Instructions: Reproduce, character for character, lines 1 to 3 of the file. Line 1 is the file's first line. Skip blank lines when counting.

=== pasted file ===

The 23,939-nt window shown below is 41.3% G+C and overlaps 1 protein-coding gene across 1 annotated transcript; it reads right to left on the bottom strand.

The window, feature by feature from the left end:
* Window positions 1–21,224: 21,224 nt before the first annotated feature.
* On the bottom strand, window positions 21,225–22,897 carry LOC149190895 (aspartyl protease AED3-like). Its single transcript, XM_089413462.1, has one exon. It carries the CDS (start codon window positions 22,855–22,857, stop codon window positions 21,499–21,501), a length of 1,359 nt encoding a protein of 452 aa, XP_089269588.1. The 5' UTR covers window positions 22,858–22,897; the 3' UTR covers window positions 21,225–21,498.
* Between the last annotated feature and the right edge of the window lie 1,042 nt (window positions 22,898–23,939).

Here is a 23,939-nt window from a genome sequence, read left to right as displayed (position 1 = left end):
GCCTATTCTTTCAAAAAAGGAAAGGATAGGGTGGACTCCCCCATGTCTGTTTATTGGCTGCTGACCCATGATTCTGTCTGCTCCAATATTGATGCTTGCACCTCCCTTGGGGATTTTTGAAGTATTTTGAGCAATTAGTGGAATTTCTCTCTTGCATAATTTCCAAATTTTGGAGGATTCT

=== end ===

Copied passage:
The 23,939-nt window shown below is 41.3% G+C and overlaps 1 protein-coding gene across 1 annotated transcript; it reads right to left on the bottom strand.

The window, feature by feature from the left end:
* Window positions 1–21,224: 21,224 nt before the first annotated feature.